New Zealand announce sanitary products will now be free in schools
5 June 2020, 12:21
The move is a step in the right direction towards ending period poverty.
Earlier this week the New Zealand government announced that they will now be providing free sanitary products for women in schools across the entire country.
The move is one in an effort to tackle period poverty, which is when females are unable to access or afford sufficient menstrual hygiene products such as tampons and panty liners.
Prime Minster Jacinda Ardern revealed in a statement that a whopping 95,000 girls aged nine to 19 across NZ are thought to be staying at home from school during their period as a result of not being able to afford sanitary products.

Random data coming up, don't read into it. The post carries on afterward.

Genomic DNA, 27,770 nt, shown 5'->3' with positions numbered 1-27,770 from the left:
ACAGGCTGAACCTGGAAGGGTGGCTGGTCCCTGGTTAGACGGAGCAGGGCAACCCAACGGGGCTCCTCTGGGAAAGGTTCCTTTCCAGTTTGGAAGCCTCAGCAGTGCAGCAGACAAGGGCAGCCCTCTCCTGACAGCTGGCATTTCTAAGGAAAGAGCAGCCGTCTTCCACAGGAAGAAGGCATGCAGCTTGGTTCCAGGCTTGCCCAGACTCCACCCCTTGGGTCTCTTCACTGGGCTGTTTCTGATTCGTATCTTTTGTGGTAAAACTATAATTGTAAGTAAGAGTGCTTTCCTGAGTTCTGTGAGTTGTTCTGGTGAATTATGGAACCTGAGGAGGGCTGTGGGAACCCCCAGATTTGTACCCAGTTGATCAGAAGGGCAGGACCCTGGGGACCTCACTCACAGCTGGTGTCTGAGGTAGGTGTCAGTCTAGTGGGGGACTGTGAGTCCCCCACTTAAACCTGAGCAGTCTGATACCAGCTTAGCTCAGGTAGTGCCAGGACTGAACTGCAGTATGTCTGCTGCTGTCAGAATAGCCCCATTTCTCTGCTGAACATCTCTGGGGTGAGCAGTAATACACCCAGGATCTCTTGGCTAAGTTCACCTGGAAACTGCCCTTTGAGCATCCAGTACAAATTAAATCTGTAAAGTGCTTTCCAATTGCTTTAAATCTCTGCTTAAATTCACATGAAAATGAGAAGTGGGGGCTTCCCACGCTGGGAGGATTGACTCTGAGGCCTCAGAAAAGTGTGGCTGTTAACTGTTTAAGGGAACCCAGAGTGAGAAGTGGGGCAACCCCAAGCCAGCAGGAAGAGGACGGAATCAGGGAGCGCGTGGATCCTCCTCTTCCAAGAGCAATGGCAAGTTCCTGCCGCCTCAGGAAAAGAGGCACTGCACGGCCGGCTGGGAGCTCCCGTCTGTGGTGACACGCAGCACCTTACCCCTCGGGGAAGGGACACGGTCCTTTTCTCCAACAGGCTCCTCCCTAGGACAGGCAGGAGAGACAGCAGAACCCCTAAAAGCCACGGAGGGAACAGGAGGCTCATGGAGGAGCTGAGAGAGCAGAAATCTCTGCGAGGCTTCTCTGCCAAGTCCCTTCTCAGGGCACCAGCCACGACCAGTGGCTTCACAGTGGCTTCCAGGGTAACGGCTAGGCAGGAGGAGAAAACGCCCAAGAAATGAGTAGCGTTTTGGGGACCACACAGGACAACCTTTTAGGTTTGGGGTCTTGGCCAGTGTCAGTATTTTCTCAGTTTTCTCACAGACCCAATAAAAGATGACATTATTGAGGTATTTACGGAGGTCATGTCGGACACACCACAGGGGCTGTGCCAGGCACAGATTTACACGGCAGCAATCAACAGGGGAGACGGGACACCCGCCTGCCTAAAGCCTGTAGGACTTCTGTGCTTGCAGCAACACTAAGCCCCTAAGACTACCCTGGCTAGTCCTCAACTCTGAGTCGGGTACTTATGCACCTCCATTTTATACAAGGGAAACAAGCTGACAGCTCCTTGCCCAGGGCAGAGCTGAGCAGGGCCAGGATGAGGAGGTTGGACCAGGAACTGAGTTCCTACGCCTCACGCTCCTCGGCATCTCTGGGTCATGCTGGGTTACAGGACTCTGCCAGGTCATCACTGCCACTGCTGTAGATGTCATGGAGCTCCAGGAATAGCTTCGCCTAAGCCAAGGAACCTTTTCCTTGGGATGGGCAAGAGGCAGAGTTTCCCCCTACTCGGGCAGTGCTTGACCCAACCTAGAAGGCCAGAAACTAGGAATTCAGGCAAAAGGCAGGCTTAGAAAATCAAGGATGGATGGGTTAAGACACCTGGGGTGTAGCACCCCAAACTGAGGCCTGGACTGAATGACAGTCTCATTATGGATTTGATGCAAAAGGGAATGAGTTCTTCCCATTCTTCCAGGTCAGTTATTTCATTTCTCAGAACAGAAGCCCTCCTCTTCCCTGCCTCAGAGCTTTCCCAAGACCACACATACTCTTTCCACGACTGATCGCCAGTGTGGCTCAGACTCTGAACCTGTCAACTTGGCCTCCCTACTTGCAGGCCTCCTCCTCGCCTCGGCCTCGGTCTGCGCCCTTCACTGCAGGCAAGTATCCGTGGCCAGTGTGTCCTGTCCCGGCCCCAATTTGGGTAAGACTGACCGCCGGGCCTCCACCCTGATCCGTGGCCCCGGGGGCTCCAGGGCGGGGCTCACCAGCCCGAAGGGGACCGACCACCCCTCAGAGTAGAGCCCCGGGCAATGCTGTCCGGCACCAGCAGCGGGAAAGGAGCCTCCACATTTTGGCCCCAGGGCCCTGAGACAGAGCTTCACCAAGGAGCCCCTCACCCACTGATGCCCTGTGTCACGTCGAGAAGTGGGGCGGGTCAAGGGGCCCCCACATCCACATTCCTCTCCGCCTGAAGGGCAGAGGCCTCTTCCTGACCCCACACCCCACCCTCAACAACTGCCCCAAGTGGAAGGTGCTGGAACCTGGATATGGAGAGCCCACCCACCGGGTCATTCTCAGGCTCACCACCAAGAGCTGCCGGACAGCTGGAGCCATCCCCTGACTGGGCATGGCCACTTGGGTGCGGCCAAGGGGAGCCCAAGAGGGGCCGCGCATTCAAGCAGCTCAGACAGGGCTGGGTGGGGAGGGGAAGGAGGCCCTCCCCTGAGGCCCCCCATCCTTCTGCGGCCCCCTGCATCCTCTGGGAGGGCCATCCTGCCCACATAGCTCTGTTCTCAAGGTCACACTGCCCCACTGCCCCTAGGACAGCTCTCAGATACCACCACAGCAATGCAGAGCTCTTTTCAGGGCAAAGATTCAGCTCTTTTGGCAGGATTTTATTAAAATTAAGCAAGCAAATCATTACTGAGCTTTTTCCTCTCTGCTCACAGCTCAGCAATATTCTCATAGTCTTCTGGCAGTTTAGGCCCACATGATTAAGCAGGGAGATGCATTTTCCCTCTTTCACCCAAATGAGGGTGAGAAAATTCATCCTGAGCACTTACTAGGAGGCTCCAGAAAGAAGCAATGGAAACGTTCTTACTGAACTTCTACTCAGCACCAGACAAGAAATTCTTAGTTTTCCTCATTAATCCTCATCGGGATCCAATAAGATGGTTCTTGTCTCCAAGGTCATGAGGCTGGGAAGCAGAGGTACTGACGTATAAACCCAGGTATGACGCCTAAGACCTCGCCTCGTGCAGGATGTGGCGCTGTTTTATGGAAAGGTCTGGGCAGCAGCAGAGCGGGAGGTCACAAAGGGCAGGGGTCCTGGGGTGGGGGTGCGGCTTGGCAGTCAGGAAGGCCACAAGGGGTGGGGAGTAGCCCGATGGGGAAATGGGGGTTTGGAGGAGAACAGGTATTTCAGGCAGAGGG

She said: "By making them freely available, we support these young people to continue learning at school".
The New Zealand government is investing NZ$2.6 million ($1.7 million) in the initiative, which will be first rolled out at 15 schools in the Waikato region of the country's North Island during term three of this year. The program will then expand nationwide to all state schools by 2021.
A health and well-being survey from New Zealand-based Youth19 found 12% of students in Year 9 to 13 (ages 12 to 18) who menstruate reported difficulty accessing sanitary products due to affordability.
And around one in 12 students reported having missed school due to lack of access to sanitary products.
"Menstruation is a fact of life for half the population and access to these products is a necessity, not a luxury," said New Zealand's Minister for Women, Julie Anne Genter.
Unable to afford or access sanitary products or manage basic menstrual hygiene, girls across the world instead resort to using rags, old clothes, newspapers, hay, sand, or even ash, according to Unicef and other aid organizations.